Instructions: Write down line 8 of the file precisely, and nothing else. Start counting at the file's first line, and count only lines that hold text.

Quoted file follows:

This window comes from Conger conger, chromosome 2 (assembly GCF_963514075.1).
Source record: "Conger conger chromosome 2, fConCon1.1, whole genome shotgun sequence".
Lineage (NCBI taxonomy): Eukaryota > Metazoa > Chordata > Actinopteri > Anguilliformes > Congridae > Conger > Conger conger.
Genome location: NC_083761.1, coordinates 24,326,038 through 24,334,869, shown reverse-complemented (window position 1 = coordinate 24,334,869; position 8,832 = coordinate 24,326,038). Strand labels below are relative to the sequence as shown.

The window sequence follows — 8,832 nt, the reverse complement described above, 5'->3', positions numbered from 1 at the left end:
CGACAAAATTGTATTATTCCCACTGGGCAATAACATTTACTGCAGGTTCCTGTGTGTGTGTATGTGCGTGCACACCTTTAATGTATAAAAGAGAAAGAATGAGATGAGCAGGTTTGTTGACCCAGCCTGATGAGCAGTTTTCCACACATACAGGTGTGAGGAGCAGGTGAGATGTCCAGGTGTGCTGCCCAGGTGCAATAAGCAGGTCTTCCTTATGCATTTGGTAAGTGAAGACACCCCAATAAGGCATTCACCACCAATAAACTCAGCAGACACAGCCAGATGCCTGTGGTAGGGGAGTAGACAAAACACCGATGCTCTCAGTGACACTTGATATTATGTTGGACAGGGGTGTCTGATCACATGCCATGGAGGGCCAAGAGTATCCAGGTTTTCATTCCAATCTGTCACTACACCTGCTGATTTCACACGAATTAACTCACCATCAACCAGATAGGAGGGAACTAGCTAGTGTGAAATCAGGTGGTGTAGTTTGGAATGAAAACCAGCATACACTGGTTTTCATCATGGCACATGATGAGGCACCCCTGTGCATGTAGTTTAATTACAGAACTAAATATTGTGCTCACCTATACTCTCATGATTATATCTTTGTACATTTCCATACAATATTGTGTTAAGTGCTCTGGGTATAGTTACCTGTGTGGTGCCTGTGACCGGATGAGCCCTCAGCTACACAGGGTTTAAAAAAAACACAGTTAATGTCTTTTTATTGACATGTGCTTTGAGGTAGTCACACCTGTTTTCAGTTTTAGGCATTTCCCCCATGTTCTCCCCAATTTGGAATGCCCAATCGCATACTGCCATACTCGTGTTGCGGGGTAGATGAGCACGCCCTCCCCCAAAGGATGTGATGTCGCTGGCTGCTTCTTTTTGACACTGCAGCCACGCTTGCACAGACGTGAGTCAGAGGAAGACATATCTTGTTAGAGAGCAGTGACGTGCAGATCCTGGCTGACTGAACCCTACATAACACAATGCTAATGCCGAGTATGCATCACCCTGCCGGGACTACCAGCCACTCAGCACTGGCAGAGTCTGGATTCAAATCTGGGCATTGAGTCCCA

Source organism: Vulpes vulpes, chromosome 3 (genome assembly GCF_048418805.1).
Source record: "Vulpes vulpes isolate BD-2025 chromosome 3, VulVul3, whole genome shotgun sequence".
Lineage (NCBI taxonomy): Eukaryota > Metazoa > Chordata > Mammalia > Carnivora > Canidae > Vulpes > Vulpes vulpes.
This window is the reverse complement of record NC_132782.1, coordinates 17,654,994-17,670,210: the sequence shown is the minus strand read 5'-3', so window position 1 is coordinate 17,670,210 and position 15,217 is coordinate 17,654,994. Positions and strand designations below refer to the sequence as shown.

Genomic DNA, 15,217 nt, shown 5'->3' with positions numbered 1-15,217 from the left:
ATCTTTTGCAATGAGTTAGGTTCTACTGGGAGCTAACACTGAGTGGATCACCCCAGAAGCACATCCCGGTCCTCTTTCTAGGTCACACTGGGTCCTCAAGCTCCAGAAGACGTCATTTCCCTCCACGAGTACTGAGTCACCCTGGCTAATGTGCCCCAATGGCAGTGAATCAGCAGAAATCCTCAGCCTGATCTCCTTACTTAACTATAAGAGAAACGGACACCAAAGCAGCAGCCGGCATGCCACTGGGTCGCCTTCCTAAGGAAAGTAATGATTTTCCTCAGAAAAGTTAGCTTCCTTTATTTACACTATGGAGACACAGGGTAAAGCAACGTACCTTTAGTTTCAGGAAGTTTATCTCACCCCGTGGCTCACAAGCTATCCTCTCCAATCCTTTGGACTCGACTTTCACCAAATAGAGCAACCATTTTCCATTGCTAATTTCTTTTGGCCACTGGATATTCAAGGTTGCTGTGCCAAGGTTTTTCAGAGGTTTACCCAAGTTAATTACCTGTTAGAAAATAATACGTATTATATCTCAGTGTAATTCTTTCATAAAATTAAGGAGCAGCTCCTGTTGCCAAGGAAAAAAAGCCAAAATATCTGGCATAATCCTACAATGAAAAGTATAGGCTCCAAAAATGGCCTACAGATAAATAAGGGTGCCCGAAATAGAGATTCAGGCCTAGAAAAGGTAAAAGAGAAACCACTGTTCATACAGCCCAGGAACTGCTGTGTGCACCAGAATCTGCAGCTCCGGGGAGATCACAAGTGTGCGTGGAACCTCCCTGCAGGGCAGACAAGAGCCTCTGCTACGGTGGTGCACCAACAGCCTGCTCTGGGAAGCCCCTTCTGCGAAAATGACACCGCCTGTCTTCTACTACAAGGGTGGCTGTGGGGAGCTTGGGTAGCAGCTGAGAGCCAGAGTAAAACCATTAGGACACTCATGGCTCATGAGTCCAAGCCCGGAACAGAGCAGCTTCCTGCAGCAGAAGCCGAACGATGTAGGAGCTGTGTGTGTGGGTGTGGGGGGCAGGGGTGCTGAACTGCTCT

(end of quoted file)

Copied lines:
Source record: "Vulpes vulpes isolate BD-2025 chromosome 3, VulVul3, whole genome shotgun sequence".